Do you think South Vietnam could have held off the Communists if the U.S. government had not reduced funding?  Absolutely, I do. At the time of the signing of the Paris Peace Accords, something like 90 percent of the population of South Vietnam was under government control—by choice, so the vast majority did support the South Vietnamese government, given the faults it clearly had, and there were many.

We saw the fighting capabilities of the South Vietnamese in 1972 during the North Vietnamese Easter Offensive. We gave significant air power, but they did most of the fighting on the ground and prevailed. That’s what should have happened the next time around. But it didn’t. With proper assistance the South Vietnamese could have prevailed. The lack of that assistance is a terrible black mark on our reputation.

What do you see as the lessons of the Vietnam War? Colin Powell [as Joint Chiefs of Staff chairman under President George H.W. Bush] and Cap Weinberger [as Reagan’s defense secretary] came up with doctrines, based on lessons learned, which state that if you’re going to get into a war, go in with overwhelming force, crush the enemy, complete the job and get out.

We never did that in Vietnam. We had a succession of incremental increases until we had 500,000 men and women stationed in South Vietnam and were taking horrendous casualties. If you are going to get into an operation with casualties of that magnitude, you need to be in total war, short of nuclear weapons.

The bombing runs were very restrictive in terms of targets. And the planes had to fly down predetermined alleys, where they were sitting ducks for groundfire from the North Vietnamese. President Johnson himself was selecting targets, personally. It’s just nuts for a president to be doing that.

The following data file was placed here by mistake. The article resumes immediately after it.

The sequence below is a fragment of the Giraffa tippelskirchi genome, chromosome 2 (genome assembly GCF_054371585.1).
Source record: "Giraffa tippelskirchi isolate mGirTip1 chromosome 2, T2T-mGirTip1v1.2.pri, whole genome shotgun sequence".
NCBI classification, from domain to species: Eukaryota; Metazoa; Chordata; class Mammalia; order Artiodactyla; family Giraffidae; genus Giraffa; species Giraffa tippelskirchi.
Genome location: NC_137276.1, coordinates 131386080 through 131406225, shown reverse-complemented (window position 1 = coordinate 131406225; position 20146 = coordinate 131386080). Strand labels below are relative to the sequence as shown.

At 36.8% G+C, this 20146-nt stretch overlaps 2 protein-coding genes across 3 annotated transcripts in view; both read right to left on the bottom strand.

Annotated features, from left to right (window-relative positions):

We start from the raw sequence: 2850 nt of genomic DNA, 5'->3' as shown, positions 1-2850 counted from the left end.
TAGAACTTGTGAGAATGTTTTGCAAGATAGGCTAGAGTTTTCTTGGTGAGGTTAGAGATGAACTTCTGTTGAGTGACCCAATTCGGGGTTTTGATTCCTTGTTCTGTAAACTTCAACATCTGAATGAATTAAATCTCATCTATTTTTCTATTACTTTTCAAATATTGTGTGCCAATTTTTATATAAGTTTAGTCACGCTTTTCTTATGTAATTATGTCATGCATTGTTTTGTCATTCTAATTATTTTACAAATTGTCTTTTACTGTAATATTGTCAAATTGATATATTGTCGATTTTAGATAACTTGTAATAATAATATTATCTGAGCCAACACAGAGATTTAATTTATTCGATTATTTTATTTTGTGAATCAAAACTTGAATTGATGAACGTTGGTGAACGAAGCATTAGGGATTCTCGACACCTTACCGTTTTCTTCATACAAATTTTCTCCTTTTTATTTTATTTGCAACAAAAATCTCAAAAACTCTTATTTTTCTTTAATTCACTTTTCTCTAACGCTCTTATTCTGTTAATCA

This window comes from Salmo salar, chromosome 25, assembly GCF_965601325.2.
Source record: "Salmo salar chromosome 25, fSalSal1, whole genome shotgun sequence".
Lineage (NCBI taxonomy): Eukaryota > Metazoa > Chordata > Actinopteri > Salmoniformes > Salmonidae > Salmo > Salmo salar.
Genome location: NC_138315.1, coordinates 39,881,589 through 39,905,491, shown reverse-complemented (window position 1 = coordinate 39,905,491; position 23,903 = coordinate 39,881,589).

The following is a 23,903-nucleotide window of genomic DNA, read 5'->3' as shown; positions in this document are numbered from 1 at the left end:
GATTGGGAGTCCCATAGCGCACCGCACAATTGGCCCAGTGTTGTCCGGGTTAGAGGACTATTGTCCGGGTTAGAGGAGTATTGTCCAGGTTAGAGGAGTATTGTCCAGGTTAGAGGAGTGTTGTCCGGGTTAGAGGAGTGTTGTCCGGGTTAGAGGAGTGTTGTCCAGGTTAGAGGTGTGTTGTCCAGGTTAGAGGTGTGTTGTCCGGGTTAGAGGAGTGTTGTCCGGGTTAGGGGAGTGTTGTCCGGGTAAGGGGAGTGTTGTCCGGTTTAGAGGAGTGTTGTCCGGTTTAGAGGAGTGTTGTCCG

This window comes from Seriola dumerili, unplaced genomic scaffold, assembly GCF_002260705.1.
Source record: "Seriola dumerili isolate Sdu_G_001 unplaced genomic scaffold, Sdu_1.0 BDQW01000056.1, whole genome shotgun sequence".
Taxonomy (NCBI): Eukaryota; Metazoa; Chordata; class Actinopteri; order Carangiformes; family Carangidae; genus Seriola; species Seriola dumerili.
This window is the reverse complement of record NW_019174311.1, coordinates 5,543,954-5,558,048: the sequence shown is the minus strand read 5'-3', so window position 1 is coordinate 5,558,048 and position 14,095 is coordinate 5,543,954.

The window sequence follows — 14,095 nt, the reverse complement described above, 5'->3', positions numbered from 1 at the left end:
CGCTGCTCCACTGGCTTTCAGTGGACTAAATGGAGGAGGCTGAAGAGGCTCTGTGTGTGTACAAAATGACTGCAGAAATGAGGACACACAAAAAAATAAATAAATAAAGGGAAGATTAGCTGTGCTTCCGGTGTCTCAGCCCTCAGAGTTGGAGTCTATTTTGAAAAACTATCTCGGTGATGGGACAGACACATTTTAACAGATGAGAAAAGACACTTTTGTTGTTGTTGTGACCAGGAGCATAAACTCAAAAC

In ’72, President Nixon asked Admiral [Thomas] Moorer, chairman of the Joint Chiefs, “How long would it take you to mine the harbors of North Vietnam?” He said: “About one day. The plan’s on the shelf.” We mined the harbors. We stopped all inflow of materiel from the Soviet Union and China.

We bombed relentlessly and bombed targets that should have been bombed years before. We brought the North Vietnamese to the peace table. That’s the kind of war that should have been conducted from the very beginning.

Is there a political or military leader that you especially admire? Winston Churchill is my greatest hero. Churchill persuaded Parliament not to negotiate with Hitler—and saved the world. Had Britain sued for peace, the Germans would have eventually taken possession of the Royal Navy. There would have been no platform for getting back at Hitler. There would have been no platform for Normandy. The Russians would have been defeated. Churchill himself stopped that.

During the Vietnam era, what music did you listen to? I liked the music of the ’50s. Buddy Holly and Elvis and all the rest. Then I became seriously involved in the folk movement. I played a guitar and knew the popular folks songs by Joan Baez, Bob Dylan, Peter, Paul and Mary and others.

The rock era of the ’60s is the greatest in pop music. It was just one great song after another. At Miami we had a band called the Lemon Pipers. They played at our fraternity house. Their “Green Tambourine” got to No. 1.

Are there any books about the Vietnam War you think are particularly insightful? One is The Big Story, by Peter Braestrup, which came out in the ’70s. He was a journalist and showed how distorted coverage in the media played a real role in our losing the war.

Mark Moyar has written two excellent books, including one titled Triumph Forsaken. He says, yes we could have won the war, and I’m persuaded by that. 

First published in Vietnam Magazine’s December 2016 issue.